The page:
Default

Default

Default

Default

Default

Default

This article displays in one automatically-generated column. View the full page to see article in its original form.

FASHION NOTES.

Princess Effects in Dress.—These ars being modified by trimming, much more decoration being introduced at the back. Satin embroidery often forms a yoke trimming, cut in deep points, with depending tassels. The panels of the skirt are embroidered. Transparent yokes and sleeves are worn now. and will, it is said, be worn in the future. Side trimming on princess dresses ana cloaks are essential.

Scarves. —There is so much art in wearing it that no wonder the unskilled are chary in adopting it. Many a dull gown is brightened by a scarf of bright colours; pale green is a favourite tint, and many are edged ■with fringed gold. A blue scarf on a wnite and silver gown is singularly pretty. With the fashionable narrow dresses, these give a very desirable flow and grace, but they want wearing, and this should be studied before the glass, and tliough the pose should apparently be one of carelese grace, a well-hidden pin should keep them in the right place. The sheer handkerchief linen blouse has a provoking way of going into holes just below the collar band long before the rest of the garment begins to show signs of wear. Of course, even the most pa ins'taking darning will destroy the daintiness of such a blouse when the mending must be in such a conspicuous place. One clever lvoman has hit upon the notion of setting into such shirtwaists the fine linen handkerchiefs which come with small border embroideries just above the narrow hem. The handkerchief, with the hem carefully cut away, may best set into the blouse with the points coming at back and front and on the shoulder seams. A sufficient 3pace is cut away for the insertion of the collar band, and a neat hem or facing finishes fhe opening at back or front.

THIS WELtL TATLORED <iOYVX Iβ MADE IX FIXE XAVY WORSTED COATIXG, COAT LINED CREAM DUCHESSE SATIX. AND HANDSOMELY BRAIDED.

Gown of old rose cloth sko'.ving the new corsage fitted smoothly over the bust The frock worn by the child U of pale blue serge with embroidery collar.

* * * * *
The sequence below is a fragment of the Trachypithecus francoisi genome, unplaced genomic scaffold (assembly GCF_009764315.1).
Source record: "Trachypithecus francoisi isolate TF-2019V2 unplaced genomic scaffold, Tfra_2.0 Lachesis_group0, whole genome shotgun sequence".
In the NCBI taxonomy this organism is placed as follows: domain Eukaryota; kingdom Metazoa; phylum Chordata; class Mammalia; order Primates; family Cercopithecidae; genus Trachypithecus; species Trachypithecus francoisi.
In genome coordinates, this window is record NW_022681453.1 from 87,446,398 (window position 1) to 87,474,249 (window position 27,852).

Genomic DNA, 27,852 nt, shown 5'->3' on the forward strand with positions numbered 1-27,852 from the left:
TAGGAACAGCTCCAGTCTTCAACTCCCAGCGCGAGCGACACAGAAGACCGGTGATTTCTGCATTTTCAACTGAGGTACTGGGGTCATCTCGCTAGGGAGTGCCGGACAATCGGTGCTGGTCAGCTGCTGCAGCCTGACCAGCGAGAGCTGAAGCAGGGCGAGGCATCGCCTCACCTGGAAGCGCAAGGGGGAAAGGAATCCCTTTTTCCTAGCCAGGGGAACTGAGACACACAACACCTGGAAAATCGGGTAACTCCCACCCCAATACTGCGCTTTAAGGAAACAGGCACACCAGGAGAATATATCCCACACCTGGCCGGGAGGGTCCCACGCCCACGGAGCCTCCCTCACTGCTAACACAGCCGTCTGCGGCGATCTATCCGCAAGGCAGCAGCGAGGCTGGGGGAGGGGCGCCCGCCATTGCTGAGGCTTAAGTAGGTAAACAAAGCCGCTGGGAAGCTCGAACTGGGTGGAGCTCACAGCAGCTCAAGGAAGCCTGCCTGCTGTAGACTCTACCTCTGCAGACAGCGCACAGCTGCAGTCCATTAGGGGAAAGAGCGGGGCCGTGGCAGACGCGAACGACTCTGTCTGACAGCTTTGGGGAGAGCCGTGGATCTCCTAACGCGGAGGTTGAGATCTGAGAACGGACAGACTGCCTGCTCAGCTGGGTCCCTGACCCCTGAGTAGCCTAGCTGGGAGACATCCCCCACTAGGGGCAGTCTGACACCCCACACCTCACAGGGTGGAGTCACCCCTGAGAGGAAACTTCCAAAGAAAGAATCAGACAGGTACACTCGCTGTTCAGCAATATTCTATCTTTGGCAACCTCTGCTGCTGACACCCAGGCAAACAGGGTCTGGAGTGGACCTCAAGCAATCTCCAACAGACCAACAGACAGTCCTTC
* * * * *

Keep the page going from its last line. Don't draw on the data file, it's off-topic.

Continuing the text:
In Paris the new dresses have nearly all a quasi-pinaiore corsage without a hint of fulness, except where it drcopa a little over the belt. The material has a perfectly .square effect, being drawn in a smooth, unwiinkled fashion over the bust, and rather increasing the appearance of width ev-en where a slight fi<mr e is concerned. The line is broken above the waist by the few narrow folds of"the ceinture, and from these the jupe i≤ moulded u>" the form, the backpieoe being supplied by a plain panel seamed on to ii.

This article text was automatically generated and may include errors. View the full page to see article in its original form.
Permanent link to this item
Bibliographic details
Word Count
446

FASHION NOTES. Auckland Star, Volume XL, Issue 83, 7 April 1909

  1. New formats

    Papers Past now contains more than just newspapers. Use these links to navigate to other kinds of materials.

  2. Hierarchy

    These links will always show you how deep you are in the collection. Click them to get a broader view of the items you're currently viewing.

  3. Search

    Enter names, places, or other keywords that you're curious about here. We'll look for them in the fulltext of millions of articles.

  4. Search

    Browsed to an interesting page? Click here to search within the item you're currently viewing, or start a new search.

  5. Search facets

    Use these buttons to limit your searches to particular dates, titles, and more.

  6. View selection

    Switch between images of the original document and text transcriptions and outlines you can cut and paste.

  7. Tools

    Print, save, zoom in and more.

  8. Explore

    If you'd rather just browse through documents, click here to find titles and issues from particular dates and geographic regions.

  9. Need more help?

    The "Help" link will show you different tips for each page on the site, so click here often as you explore the site.

Working